>>Ellie likes spicy things, but not things that are really spicy. Will
    >>the cooking gods hate me if I end up adding some tomatoes to make it
    >>milder if it ends up spicier than she'll like?

    >
    > Anchos are milder than (almost any) New Mexico chili, so yes you will
    > end up with a mild enchilada sauce.
    >


    I have some dried guajillos, too, but I'm saving them for something
    else. (chocolate mole, whenever I get around to it.)

    The things you can find at Aldi are often surprising!

    > I don't think there's much wrong with adding a fraction of
    > tomato or tomato product to an enchilada sauce, so long as it
    > does not dominate.
    >


    Yeah, I have used the bottled stuff, and it is way too "spicy tomato
    sauce" for my tastes.

    When I make things from scratch for the first time, I like them to be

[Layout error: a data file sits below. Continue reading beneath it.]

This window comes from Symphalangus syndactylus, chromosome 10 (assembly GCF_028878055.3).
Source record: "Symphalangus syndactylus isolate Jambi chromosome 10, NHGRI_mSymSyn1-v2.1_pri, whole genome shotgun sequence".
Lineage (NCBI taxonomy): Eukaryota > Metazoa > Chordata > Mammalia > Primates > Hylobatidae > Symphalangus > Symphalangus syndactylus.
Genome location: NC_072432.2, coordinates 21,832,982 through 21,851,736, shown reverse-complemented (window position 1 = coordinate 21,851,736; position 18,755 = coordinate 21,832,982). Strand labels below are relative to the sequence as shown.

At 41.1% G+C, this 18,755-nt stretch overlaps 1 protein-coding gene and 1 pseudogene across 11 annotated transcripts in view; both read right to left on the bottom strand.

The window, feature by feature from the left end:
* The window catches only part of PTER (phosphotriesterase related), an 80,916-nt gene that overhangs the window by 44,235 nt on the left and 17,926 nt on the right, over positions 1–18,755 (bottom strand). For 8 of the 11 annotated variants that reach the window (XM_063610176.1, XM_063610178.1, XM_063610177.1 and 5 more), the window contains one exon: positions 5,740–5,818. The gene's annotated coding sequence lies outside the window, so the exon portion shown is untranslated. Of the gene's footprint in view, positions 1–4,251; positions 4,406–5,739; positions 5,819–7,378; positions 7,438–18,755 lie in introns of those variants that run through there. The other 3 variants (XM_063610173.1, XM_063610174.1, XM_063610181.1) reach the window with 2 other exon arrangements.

"authentic", or at least close to it.

    --
    Saerah

    "Welcome to Usenet, Biatch! Adapt or haul ass!"
    - some hillbilly from FL

  6. #6
    Paul M. Cook Guest

    Default Re: Ancho chiles/Enchiladas


    "Saerah Gray" <[email protected]> wrote in message
    news:[email protected] 50...
    >
    > I have not used these in a long, long time. These aren't *that* hot,
    > right?
    > (I am also using a minced fresh poblano. I think it is my favorite chile
    > pepper!) I am making enchiladas later, and I am using them for the sauce.
    > (koko's recently posted recipe)
    >
    > Ellie likes spicy things, but not things that are really spicy. Will the
    > cooking gods hate me if I end up adding some tomatoes to make it milder if
    > it ends up spicier than she'll like?



    Anchos have almost no heat at all, quite sweet actually. You'll find many
    paprikas and chili powders have more spice than an ancho. They'll add a
    whole lot of flavor but no spice. You can always make a half batch of
    enchiladas with jalapenos or chipotles if you prefer something hotter.

    Paul



  7. #7
    Dimitri Guest

    Default Re: Ancho chiles/Enchiladas


    "koko" <[email protected]> wrote in message
    news:[email protected]..
    > On Sat, 27 Sep 2008 13:27:44 GMT, Saerah Gray <[email protected]>
    > wrote:
    >
    >>
    >>I have not used these in a long, long time. These aren't *that* hot,
    >>right?